What is the reason for the kri ksiv in בראשית פרק ח' פסוק י''ז, in which the ksiv is הוצא but the kri הַיְצֵא?
I would like to know the reason for how the kri fits in to the pasuk and how the ksiv fits in to the pasuk.
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Rashi on Genesis 8:17:1:
הוצא כתיב היצא קרי היצא, אמור להם שיצאו. הוצא, אם אינם רוצים לצאת הוציאם אתה:
Summary of above:
הוצא is written to convey the idea that you should just tell the animals to leave (Who says animals don't understand Hebrew?) However, if they don't leave, היצא, you should (forcefully?) take them out, yourself.
The proposed form of the ketiv הַיְצֵא is also a form of the imperative. This is perhaps a dialectal variant or later form than the one of the classical language. Ibn Ezra mentions a similar phenomenon in PS 5.9: הושר is ketiv הַיְשַׁ֖ר is qeri.
Two points for a better understanding of the observed phenomenon :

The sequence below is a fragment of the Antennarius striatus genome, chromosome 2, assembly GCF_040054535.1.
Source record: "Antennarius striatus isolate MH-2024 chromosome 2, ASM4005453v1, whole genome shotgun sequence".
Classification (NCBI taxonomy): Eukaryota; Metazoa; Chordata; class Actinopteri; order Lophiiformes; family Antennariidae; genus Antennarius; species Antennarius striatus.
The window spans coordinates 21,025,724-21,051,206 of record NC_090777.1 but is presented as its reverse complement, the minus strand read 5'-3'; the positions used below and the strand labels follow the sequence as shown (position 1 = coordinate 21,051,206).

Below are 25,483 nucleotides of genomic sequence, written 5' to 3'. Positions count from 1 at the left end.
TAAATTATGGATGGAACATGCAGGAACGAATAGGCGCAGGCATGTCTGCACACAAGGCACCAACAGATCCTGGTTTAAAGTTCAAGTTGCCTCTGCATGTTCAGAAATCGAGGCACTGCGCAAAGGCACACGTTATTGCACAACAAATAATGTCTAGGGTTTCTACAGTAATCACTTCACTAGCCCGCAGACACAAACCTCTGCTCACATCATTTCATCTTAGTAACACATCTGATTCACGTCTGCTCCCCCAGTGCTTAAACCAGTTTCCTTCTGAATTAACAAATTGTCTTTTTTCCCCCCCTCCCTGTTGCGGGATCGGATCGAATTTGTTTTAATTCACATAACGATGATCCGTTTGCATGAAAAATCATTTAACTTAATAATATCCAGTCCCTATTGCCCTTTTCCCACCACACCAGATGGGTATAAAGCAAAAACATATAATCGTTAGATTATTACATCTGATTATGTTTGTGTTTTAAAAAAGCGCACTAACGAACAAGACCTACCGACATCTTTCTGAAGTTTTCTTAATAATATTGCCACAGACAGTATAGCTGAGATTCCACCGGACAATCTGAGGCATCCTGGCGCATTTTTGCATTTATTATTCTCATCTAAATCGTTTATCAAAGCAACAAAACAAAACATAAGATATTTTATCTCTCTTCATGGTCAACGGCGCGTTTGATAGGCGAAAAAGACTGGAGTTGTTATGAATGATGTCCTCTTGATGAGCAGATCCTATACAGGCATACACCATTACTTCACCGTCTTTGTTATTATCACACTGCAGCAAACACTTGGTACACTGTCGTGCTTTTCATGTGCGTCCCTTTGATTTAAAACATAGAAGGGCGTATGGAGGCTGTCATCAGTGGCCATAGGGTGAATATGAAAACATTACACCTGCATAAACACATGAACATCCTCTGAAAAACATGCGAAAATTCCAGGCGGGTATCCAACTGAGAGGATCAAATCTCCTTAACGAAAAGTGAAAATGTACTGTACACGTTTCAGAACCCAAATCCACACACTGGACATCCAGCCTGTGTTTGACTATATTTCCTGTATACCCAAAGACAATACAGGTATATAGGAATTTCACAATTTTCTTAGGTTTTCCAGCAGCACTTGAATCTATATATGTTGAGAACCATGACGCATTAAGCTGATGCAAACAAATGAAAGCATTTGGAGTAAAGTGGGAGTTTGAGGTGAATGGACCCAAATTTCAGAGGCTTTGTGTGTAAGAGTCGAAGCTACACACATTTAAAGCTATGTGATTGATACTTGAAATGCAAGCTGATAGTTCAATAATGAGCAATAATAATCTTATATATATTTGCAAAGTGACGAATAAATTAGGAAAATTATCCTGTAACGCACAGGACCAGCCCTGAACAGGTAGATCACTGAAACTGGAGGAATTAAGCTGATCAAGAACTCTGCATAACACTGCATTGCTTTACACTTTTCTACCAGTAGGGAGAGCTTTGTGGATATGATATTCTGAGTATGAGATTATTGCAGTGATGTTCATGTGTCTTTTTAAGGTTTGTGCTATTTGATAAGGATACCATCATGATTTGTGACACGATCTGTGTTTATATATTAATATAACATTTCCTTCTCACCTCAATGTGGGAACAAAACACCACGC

1) the Masoretes had to conciliate two contradictory elements, sometimes opposed one to another:
2) from a linguistic point of view, the pe-yod verbs (the first radical is a yod) are originally pe-waw which became pe-yod, according to the rule observed that waw tends to become yod, yod to become he (and even he to become aleph). The same logic is observed for the lamed-he verbs that are originally lamed-yod (eg עשה which עשיתי). So on יצא or ישר, consider that these verbs are initially וצא and ושר and their waw has mutated into, yod and the kal and piel modes first, and at a later period also for the hiphil mode. The הוצא form is older and היצא is later.